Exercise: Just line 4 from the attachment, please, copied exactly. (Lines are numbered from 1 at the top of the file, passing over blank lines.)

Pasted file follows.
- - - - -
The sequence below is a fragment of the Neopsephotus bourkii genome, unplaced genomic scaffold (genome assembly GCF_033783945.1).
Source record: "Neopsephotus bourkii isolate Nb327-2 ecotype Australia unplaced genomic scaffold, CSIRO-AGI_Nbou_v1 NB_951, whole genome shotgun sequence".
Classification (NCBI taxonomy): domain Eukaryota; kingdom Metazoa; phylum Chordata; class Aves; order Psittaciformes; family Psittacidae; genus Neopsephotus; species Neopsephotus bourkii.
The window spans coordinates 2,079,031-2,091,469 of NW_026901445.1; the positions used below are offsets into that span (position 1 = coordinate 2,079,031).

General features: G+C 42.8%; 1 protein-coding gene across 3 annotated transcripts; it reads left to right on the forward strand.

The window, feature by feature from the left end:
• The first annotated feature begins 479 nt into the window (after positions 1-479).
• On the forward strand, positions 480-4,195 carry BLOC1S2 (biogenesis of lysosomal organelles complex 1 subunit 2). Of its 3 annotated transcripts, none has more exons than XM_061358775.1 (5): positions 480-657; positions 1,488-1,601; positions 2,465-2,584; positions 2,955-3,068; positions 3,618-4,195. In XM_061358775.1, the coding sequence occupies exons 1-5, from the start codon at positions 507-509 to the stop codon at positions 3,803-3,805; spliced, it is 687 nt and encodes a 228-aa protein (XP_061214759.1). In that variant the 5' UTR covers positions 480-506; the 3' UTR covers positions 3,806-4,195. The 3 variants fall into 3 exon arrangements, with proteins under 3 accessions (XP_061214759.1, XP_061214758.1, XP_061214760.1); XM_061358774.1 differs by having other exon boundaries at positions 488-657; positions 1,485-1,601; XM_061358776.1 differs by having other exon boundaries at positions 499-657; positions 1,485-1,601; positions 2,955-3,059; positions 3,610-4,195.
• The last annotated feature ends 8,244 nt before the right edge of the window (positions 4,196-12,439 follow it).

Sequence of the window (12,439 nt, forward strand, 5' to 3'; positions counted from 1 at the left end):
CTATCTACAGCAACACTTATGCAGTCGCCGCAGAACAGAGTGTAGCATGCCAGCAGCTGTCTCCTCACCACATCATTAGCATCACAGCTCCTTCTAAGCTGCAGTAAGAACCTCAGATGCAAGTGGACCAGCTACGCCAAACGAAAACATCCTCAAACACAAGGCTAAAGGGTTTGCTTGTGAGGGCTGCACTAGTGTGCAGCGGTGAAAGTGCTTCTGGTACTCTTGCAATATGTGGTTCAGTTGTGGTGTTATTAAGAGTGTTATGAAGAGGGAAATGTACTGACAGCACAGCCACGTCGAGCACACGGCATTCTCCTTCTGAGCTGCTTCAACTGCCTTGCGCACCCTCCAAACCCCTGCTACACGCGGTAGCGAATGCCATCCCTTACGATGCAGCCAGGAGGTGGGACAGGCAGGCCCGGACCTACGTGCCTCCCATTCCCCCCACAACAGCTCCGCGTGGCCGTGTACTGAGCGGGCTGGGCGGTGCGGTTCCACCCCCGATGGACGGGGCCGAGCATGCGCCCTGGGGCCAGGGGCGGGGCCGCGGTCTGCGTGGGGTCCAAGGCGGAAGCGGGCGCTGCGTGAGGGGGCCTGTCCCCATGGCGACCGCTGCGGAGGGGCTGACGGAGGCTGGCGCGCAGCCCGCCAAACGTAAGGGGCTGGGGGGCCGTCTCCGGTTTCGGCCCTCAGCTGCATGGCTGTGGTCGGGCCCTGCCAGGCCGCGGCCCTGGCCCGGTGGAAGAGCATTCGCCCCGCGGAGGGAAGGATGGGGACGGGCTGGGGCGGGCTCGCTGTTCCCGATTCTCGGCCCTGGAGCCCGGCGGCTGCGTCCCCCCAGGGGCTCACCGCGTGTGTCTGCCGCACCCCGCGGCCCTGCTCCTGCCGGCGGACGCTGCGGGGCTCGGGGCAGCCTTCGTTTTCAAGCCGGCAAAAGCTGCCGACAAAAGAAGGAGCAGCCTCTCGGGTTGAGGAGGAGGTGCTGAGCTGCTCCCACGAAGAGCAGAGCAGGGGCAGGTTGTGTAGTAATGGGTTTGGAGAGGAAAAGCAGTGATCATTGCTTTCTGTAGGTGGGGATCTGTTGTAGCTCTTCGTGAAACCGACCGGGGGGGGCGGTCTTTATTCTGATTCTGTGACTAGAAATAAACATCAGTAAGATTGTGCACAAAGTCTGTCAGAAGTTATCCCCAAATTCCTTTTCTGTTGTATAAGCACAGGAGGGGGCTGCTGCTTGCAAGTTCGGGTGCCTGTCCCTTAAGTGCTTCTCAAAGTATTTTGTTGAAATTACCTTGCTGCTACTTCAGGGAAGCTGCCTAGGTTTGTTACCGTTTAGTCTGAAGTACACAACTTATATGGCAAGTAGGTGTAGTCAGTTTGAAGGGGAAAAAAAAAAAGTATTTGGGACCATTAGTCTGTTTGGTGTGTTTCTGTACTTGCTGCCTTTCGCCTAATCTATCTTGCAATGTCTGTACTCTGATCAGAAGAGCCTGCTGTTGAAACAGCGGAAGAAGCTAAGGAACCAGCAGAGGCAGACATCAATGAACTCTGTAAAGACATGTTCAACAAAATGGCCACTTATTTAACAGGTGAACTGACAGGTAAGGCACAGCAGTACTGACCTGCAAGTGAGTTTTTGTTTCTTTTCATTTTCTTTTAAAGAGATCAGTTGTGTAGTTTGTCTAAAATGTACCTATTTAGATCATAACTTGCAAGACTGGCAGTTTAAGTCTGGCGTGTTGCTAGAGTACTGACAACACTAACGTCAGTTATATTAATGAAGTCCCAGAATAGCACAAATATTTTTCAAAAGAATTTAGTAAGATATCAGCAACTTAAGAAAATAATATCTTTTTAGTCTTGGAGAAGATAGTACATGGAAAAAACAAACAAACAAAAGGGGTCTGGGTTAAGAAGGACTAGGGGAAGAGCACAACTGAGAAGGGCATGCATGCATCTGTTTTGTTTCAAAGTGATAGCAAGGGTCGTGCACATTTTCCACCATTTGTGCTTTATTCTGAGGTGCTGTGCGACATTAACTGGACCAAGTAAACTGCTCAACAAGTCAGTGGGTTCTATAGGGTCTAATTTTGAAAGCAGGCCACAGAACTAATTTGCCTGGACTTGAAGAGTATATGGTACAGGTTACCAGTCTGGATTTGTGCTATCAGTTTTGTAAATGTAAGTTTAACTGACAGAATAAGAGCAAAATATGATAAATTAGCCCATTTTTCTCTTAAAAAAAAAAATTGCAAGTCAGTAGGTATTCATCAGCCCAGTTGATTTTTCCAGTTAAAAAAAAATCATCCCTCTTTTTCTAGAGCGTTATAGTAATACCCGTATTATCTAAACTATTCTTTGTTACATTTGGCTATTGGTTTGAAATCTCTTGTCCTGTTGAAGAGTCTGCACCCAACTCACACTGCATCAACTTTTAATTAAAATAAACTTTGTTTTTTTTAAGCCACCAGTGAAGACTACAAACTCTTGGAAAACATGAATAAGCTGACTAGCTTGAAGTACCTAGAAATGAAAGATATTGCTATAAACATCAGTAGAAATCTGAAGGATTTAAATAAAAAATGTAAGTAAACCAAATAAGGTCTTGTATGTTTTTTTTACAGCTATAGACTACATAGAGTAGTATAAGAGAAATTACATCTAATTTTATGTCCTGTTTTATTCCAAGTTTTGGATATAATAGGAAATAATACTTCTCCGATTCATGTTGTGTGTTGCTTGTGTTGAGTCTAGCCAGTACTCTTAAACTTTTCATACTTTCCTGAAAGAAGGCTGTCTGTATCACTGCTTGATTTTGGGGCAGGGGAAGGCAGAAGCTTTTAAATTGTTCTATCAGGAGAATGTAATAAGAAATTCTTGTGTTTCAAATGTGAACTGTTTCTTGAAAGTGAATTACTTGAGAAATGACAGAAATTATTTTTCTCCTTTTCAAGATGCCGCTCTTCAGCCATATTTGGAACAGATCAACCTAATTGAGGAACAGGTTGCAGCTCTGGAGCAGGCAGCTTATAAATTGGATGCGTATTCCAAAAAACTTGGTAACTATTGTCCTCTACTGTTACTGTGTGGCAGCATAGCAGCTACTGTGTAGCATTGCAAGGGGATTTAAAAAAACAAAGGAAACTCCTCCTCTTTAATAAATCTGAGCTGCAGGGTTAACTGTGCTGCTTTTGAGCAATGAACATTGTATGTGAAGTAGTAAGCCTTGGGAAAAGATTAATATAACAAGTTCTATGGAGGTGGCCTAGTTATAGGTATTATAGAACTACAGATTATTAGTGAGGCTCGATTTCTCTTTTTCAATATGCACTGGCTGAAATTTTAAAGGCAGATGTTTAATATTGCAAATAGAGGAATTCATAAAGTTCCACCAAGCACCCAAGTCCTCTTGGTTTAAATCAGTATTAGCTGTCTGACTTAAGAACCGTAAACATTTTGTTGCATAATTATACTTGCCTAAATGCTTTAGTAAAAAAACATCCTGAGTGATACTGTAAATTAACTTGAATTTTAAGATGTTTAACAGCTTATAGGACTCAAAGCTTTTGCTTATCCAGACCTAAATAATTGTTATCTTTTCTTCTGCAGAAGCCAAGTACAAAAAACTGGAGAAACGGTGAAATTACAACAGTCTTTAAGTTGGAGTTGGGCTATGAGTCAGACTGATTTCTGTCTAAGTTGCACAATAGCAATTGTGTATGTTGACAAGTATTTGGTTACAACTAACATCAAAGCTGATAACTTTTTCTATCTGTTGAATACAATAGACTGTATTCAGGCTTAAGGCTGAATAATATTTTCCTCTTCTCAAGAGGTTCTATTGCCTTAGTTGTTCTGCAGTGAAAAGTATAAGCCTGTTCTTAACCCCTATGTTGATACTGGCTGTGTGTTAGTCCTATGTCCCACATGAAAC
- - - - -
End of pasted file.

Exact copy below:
The window spans coordinates 2,079,031-2,091,469 of NW_026901445.1; the positions used below are offsets into that span (position 1 = coordinate 2,079,031).